Former Dodgers Gather To Celebrate The Life Of Tommy Davis

Former Los Angeles Dodgers great Tommy Davis, a two-time National League batting champion, and a three-time World Series champion, passed away on April 3 at the age of 83 in Phoenix, Arizona.

Davis spent eight seasons with the Dodgers from 1959 to 1966 and during that time he played with some of the organization’s most beloved players and became a part of Dodgers’ history.

A celebration of life for Davis’ passing was recently held at Dodgers Stadium.

A number of teammates, former executives, friends, and members of the Davis family were in attendance during the ceremony, according to Mark Langill of Dodgers Insider:

Among the featured speakers paying tribute to Davis during the Centerfield Plaza program were former Dodger team president Peter O’Malley and former All-Star catcher Mike Scioscia. Former Dodger players in attendance included Jerry Reuss, Bill Russell, Al Ferrara, Nate Oliver, Derrel Thomas, Ken Landreaux, Rudy Law, Lee Lacy, Wes Parker and Steve Yeager. The program was emceed by Jack DeLance, Davis’ friend and business agent.

“He gave so much of himself to all of us,” Scioscia said. “Tommy was a statue among statues and a great, great baseball player. And I think if he didn’t break his ankle in 1965, you’d be looking at a Tommy Davis plaque in Cooperstown. Tommy Davis was a centerpiece to those great Dodger teams of the early 1960s. We can go on and on about the accolades of him as a player. But as a person, he was second to none.”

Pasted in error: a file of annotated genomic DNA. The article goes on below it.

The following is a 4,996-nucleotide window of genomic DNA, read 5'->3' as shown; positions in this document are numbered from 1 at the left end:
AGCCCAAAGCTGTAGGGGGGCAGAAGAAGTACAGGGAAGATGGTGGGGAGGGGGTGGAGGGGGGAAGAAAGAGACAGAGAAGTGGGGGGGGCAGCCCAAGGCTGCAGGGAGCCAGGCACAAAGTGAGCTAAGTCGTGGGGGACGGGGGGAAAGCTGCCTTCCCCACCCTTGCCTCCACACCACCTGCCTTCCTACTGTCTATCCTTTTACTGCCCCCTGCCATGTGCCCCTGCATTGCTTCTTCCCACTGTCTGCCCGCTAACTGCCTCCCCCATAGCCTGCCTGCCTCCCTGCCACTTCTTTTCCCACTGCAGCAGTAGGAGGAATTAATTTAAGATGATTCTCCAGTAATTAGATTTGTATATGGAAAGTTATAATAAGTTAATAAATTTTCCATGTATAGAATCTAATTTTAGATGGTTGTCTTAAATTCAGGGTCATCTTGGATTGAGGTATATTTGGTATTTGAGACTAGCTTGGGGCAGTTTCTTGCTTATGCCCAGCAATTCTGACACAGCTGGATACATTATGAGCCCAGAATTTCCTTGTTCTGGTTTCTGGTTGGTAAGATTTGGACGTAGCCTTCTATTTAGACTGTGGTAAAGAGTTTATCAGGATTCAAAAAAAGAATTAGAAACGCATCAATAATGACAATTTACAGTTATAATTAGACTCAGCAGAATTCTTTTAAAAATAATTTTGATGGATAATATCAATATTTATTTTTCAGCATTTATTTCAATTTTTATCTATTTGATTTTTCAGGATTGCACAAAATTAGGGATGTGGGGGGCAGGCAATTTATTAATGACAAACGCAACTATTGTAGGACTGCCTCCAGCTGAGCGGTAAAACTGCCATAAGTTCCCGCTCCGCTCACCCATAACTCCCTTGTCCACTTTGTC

Mike Scioscia spent 13-years in a Dodgers uniform and 19 as manager of the L.A. Angels. The former Dodgers backstop recently spent time at Dodgers Minor League Spring Training. Scioscia admired the way Davis was gracious with his time and willingness to give back to the game of baseball.

Davis made his debut at the age of 20, and he left behind a legacy that immortalized him in Dodgers history. He is survived by his wife Carol, five children (Lauren, Carlyn, Leslie, Herman Thomas III and Morgana Davis) and 17 grandchildren.

Robinson helped steer Davis to Dodgers

That Davis began his professional career with the Dodgers is thanks in large part to Jackie Robinson.

Davis starred in baseball and basketball at Boys High School in New York and was set to sign with the Yankees in 1956. However, Robinson called Davis and encouraged him to sign with the Brooklyn. Dodgers scouting director Al Campanis knew Davis’ mother was a Brooklyn fan.

“My mother wondered who was calling,” Davis recalled during a 2019 interview. “I pointed to the receiver and mouthed the words, ‘IT’S JACKIE ROBINSON!’ I couldn’t believe I was speaking to one of my heroes, although I don’t remember doing much talking.”

Davis received a $4,000 signing bonus and made his MLB debut three years later, though only appeared in one game during the 1959 season.

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